A Syrian worker takes a break. Syrians in Lebanon remain the last unregulated labor force. (Brooke Anderson/IRIN)
BEIRUT (IRIN) - Rights and labor groups say almost all the estimated 300,000 Syrians working in Lebanon have no official status, often endure dangerous conditions, and earn about $300 a month doing jobs shunned by most Lebanese.
In 2006, the Labor Ministry issued just 471 work permits to Syrian nationals, meaning the remainder worked unregistered. According to 2008 research by Beirut-based InfoPro, over 75 percent of Syrians in Lebanon work in construction, 15 percent are cleaners and trash collectors, and 10 percent street vendors.
About 15 percent of Syria’s workforce is in Lebanon. They often either live on the construction site where they work or share tiny flats with a dozen other workers.
Rene Matta, general manager of Matta Contracting, a Lebanese company whose workforce is 70 percent Syrian, said Syrian labor in Lebanon “should be more organized, so that people aren’t oppressed.”
Anti-Syrian sentiment has existed in Lebanon ever since the two countries gained independence from France in the 1940s and Syrians worked in agriculture, creating an influx of Muslims that many Christian Lebanese saw as a threat to their country’s sectarian balance.
Syrian workers became the victim of an unprecedented low in relations between the two countries in the wake of the 2005 assassination of former Prime Minister Rafiq Hariri which many Lebanese blamed on Damascus and which forced Syria to withdraw its military from Lebanon, ending two decades of direct control over its smaller neighbor.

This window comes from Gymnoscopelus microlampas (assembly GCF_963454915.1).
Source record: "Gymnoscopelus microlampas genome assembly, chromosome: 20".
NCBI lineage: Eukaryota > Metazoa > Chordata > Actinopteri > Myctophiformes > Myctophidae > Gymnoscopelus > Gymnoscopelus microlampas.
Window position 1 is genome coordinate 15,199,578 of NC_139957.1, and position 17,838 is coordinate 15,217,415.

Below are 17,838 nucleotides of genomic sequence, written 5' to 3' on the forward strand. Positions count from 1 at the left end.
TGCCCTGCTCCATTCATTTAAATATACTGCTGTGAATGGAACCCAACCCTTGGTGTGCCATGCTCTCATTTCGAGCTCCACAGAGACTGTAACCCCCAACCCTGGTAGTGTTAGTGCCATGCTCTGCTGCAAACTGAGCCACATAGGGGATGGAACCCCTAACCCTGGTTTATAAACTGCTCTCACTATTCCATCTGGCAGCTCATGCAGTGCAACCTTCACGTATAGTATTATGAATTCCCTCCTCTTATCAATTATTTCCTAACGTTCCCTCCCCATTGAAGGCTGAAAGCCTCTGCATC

Many Syrians in Lebanon have been attacked, robbed, beaten and sometimes killed over the past four years.
Despite the recent opening of an embassy in Beirut, few Syrian laborers in Lebanon think their labor rights and personal safety will be protected any time soon.
“If something happened to me, who would I complain to?” asked Eide, an 18-year-old Syrian construction worker who has been living and working in Lebanon for 10 months. Eide said he lives in daily fear of attack by anti-Syrian Lebanese gangs: “It’s not unusual for Lebanese to ask for our ID cards on the street and then take our money because we’re Syrian.”
Mohammed, a Syrian now working as a janitor in a Beirut restaurant, said he had to leave his job last summer because of poor working conditions. After working for several months as a cleaner at a swimming pool, Mohammed told his boss the chemicals he was using were damaging his skin. He said he was sacked on the spot and not paid his final salary.
All Syrian workers interviewed requested that only their first names be published, fearing reprisals for speaking out.
Nadim Houry, senior researcher for Human Rights Watch (HRW) in Beirut, refers to the Syrian-Lebanese migrant labor phenomenon as a “marriage of convenience” for the two countries.
Many Lebanese companies save money by hiring Syrian workers, whose contracts can be terminated at any time but who can enter Lebanon without a visa.
“It’s part of Lebanon’s history,” said Houry. “Syrian workers have become scapegoats because they’re perceived as weak. There is an issue of discrimination in Lebanon towards those of lower socioeconomic status. They look down upon poor people from rural areas. It’s a sort of socioeconomic racism.”
In its 2 January edition, Al Akhbar, one of the few Lebanese newspapers to regularly cover the issue, reported that a Syrian worker was robbed at gunpoint by a member of the Lebanese military in civilian clothing. In late December 2008, the same newspaper reported a Syrian had been killed during a robbery near Byblos. In the same month, a Syrian worker of Kurdish origin was found hanged in his own shoe shop in Bar Elias in the Bekaa Valley, eastern Lebanon.
Many incidents go unreported. In interviews with 10 Syrian workers at construction sites throughout Beirut, all said they had been victims of robberies and occasional beatings by Lebanese; all said it had been because they are Syrian; none said they had reported the incidents to the authorities.
“I don’t have any Lebanese friends. I never have,” said one Syrian construction worker. “Why should I? They don’t like us.”
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